Icaros are sacred songs or chants that are given to the Curanderos, by their teachers, or directly from the plant spirit. Each icaro has a particular purpose. Some icaros call in different spirits for healing or protection, while others intensify, or even reduce the ayahuasca visions. It’s quite normal to experience enhanced effects of ayahuasca, powerful healing, sensations in the physical body as the shamans sing.
The Curandero will close the ceremony when he feels it is safe to do so, and when his presence in the room is no longer necessary. This is typically four or five hours after the ceremony starts. Often, the Curandero will close the ceremony with some form of thanksgiving prayer, or he/she may just light a candle.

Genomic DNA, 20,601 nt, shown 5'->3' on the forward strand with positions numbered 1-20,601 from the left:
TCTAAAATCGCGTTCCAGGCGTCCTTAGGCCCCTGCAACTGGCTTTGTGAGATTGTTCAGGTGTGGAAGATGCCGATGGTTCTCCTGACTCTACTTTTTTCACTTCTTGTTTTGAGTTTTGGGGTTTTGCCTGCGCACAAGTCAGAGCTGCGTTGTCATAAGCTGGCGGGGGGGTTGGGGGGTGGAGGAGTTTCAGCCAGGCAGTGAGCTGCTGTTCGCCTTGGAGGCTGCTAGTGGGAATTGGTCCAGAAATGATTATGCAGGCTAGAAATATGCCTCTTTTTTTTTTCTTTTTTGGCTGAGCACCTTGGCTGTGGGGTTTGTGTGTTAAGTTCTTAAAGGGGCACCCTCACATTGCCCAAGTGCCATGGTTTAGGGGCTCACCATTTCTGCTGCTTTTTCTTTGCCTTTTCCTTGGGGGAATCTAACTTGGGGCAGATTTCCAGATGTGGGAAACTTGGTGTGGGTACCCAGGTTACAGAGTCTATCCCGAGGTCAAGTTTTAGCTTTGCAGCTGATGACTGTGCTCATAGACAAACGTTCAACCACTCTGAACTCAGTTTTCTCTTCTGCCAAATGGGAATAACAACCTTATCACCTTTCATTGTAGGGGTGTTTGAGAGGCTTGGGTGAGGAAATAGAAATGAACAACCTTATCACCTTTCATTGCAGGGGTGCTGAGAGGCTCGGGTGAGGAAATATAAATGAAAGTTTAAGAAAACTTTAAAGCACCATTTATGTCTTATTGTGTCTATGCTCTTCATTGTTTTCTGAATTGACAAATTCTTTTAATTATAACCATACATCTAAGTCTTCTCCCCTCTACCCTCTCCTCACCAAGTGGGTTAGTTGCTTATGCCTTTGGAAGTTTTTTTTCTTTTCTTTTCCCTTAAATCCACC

After the ceremony has closed you may still be feeling the effects of the ayahuasca. If this is the case just stay where you are and don’t go back to your room until you are mostly ‘sober’ again. If the ceremony takes place in a maloca, you can usually choose to sleep on your mattress, or you can go back to your bed in whatever accommodation is provided.
It is also important to remain in silence after the ceremony is over, or at least do not start a conversation inside the maloka. Other people may still be in their journey and hearing the voices of others can be extremely distracting. Save conversation until either the next day or a location away from the maloka.
The following guidelines apply to most ceremonies:
It’s important not to talk to other people during the ceremony. Not only does it distract from your process but it will interfere with the process of others. However, it is fine to call out to a facilitator if you need help for any reason.